The 13C enrichment of ingested starch (biscuits and cereals) was determined after enzymatic hydrolysis using the Thivend method(Reference Thivend P, Guilbot and Whisler25), and the glucose obtained was purified by sequential anion–cation exchange chromatography before derivatisation as glucose pentacetate and analysed as previously described(Reference Normand, Pachiaudi and Khalfallah26). The 13C enrichment of the derivatised glucose molecule was − 34·59 (sd 0·65) δ13C ‰ (1·07 320 (sd 0·00 071) atom %13C) and − 35·72 (sd 0·42) δ13C ‰ (1·07 196 (sd 0·00 046) atom %13C) for biscuits and cereals, respectively.
Mean GI of all meals taken in a day was determined using the following equation:
where Cfood is the amount of carbohydrate (in grams) contained in each ingested food and Ctotal the total amount of total carbohydrate (in grams) ingested during the day. Mean GI targets were defined as < 50 for the LGI group and >70 for the HGI group. GL were also determined by multiplying the total amount of total carbohydrate (in grams) by the mean GI for each food and adjusted for energy intake:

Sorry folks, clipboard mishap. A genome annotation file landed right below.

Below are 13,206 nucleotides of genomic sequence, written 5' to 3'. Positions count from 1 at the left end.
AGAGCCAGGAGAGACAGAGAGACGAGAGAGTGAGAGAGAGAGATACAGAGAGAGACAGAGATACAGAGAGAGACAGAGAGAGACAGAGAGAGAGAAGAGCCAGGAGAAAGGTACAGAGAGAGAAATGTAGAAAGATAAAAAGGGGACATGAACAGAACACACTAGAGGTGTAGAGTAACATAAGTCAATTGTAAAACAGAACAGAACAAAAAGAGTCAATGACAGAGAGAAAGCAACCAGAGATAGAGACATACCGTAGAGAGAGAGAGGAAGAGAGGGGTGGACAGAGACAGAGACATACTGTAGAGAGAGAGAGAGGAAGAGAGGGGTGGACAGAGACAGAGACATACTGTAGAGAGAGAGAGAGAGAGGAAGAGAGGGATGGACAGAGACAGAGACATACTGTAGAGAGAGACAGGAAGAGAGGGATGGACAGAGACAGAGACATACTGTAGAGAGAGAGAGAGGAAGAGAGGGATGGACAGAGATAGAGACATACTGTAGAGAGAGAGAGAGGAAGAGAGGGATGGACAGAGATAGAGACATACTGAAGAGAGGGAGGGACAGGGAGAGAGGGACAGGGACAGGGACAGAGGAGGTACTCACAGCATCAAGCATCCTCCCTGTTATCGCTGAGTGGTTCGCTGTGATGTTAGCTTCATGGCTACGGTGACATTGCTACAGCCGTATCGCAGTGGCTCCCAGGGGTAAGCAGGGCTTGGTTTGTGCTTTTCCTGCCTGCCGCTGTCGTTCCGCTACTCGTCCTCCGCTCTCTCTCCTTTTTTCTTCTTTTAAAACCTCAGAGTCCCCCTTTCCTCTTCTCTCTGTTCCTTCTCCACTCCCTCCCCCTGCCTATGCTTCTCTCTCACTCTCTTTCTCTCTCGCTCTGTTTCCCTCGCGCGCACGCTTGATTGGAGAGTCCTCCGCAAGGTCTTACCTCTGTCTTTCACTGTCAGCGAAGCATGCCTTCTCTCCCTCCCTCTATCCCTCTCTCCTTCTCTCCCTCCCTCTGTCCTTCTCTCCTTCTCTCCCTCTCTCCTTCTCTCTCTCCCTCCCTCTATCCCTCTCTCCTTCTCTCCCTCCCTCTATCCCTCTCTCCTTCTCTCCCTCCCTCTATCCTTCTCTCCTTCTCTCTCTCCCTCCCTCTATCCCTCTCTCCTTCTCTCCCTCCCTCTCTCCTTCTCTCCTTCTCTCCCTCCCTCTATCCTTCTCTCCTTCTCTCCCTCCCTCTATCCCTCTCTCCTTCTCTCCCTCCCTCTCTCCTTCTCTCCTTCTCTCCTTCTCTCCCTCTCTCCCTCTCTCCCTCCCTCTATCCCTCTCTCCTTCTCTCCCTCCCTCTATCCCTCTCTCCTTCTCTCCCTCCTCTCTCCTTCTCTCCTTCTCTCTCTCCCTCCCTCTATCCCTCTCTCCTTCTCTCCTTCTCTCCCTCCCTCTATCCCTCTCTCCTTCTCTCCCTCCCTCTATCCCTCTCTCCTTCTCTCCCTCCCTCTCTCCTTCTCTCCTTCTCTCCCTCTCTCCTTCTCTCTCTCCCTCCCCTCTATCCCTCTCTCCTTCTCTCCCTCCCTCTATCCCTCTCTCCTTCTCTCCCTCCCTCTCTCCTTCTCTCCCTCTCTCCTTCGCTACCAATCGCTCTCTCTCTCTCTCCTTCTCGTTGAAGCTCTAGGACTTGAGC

The rates of glucose appearance were calculated from plasma [6,6-2H2]glucose enrichment (RaT; T for total glucose) and from plasma 13C glucose enrichment (RaE; E for exogenous glucose) using Steele's equation for non-steady state(Reference De Bodo, Steele and Altszuler27, Reference Proietto, Rohner-Jeanrenaud and Ionescu28) as previously described(Reference Tissot, Normand and Guilluy22). Endogenous glucose production (EGP) was calculated as RaT–RaE.